In union circles, they call it "burial insurance." That apt phrase denotes the severance, early retirement and re-training packages negotiated for veteran utility workers sideswiped by a changing...
Internet Mavericks: Still Working Out of the Garage?
in supply chain. Public utility commissions are going to say, "Why aren't you in the state of X,Y,Z in a marketplace? You could be saving six to nine percent on materials and services and by not participating your rates are higher than they should be." The regulation issue is no longer a key on the success of Enporion to be a viable alternative. Sooner or later, if a utility in a regulated state isn't in an exchange, their commission is going to say, "Hey fellas, you are missing out on an opportunity here and our audit finding is that you should be in an exchange and saving ratepayers that money."
Some utilities will say, "I don't want to get into an exchange yet, because any savings that I enjoy I am going to have to pass back to the ratepayer, so why don't I wait." But sooner or later, when these exchanges are running, they are going to ask about those savings.
Vice president, strategic analysis,
American Electric Power
With so much still up in the air about regional transmission organizationsand no RTO approved as yetit's noteworthy in and of itself that American Electric Power, Carolina Power & Light, Duke Energy, and Unicom Corp. plan to turn RTOs into customers. They would plan to launch an Internet-based, electric transmission exchange that would offer a single portal for arranging transmission capacity.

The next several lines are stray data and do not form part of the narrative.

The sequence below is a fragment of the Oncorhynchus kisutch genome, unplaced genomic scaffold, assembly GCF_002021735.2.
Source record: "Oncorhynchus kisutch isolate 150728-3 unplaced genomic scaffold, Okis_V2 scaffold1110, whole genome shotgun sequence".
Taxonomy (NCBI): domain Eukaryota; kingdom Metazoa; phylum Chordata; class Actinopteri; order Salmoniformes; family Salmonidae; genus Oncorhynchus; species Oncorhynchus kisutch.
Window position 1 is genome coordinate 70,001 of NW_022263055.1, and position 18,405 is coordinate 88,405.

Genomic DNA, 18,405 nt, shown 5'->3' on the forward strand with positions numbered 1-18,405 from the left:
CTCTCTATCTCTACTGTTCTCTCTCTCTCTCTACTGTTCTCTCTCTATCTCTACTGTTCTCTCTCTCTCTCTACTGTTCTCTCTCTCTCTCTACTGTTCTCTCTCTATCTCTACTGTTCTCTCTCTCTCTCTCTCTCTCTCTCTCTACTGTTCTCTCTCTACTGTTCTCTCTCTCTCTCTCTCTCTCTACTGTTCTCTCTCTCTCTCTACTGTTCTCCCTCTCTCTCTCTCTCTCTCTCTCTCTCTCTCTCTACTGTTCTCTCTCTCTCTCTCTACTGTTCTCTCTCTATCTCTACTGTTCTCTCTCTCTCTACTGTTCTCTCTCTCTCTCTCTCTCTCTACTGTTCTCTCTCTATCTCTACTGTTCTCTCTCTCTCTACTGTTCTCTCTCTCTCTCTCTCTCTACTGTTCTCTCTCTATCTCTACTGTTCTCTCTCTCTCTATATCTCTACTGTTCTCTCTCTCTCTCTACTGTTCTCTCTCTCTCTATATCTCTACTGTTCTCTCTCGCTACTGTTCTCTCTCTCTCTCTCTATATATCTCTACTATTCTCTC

While the exchange is to be open for use by any group in the industry, including power marketers, merchant generators, utilities, and aggregators, Andy Patterson, vice president-strategic analysis at AEP, acknowledges that the real market for its service would be RTOs.
There's no doubt that the stakes are high. According to the companies involved, more than $4.5 billion in revenue was generated industry-wide in 1999 from wholesale energy transported in the United States. Meanwhile, the four partnered companies alone transported approximately 100 million megawatt-hours of wholesale energy across their transmission systems in 1999, operating and managing more than 60,000 miles of transmission lines.
The spoke with Patterson about the RTO issue, the long-term vision for the exchange, how the exchange will work, and how it will make its money.
Why is the innovation from energy e-commerce coming from utilities partnered with technology companies rather than from single entrepreneurs with seed money?
There are a couple of reasons. I think the energy markets are generally not well understood, especially the information flow between the people that are participants in the sector and the people that have assets in the sector.
Take the exchange we are involved with. Reservations, scheduling, billing, and settlements for the transmission business is a bit of an arcane business. It is not one that is well understood, even within utilities. So for somebody to come from the private sector without a real strong background in the area, it would be difficult to do a startup. Not impossible, but difficult.
Will your exchange go public?
It has the potential for a public offering and that would be attractive. It is nice when you make these investments